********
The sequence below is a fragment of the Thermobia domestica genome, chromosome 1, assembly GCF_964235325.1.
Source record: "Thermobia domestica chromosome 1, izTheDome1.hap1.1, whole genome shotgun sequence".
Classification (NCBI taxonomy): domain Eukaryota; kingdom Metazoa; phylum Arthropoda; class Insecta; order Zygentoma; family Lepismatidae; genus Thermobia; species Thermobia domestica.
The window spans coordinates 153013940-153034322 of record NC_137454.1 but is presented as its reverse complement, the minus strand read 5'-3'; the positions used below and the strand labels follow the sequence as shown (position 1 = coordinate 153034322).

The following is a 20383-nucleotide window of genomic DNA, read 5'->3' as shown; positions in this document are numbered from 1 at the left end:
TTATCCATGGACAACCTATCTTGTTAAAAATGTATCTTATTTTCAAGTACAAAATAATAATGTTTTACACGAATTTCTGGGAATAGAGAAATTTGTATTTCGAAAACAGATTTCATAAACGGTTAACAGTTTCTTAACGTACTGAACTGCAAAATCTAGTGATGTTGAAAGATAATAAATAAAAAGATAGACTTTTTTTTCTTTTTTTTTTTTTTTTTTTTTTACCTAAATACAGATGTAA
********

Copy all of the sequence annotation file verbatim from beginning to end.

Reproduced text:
The sequence below is a fragment of the Thermobia domestica genome, chromosome 1, assembly GCF_964235325.1.
Source record: "Thermobia domestica chromosome 1, izTheDome1.hap1.1, whole genome shotgun sequence".
Classification (NCBI taxonomy): domain Eukaryota; kingdom Metazoa; phylum Arthropoda; class Insecta; order Zygentoma; family Lepismatidae; genus Thermobia; species Thermobia domestica.
The window spans coordinates 153013940-153034322 of record NC_137454.1 but is presented as its reverse complement, the minus strand read 5'-3'; the positions used below and the strand labels follow the sequence as shown (position 1 = coordinate 153034322).

The following is a 20383-nucleotide window of genomic DNA, read 5'->3' as shown; positions in this document are numbered from 1 at the left end:
TTATCCATGGACAACCTATCTTGTTAAAAATGTATCTTATTTTCAAGTACAAAATAATAATGTTTTACACGAATTTCTGGGAATAGAGAAATTTGTATTTCGAAAACAGATTTCATAAACGGTTAACAGTTTCTTAACGTACTGAACTGCAAAATCTAGTGATGTTGAAAGATAATAAATAAAAAGATAGACTTTTTTTTCTTTTTTTTTTTTTTTTTTTTTTACCTAAATACAGATGTAA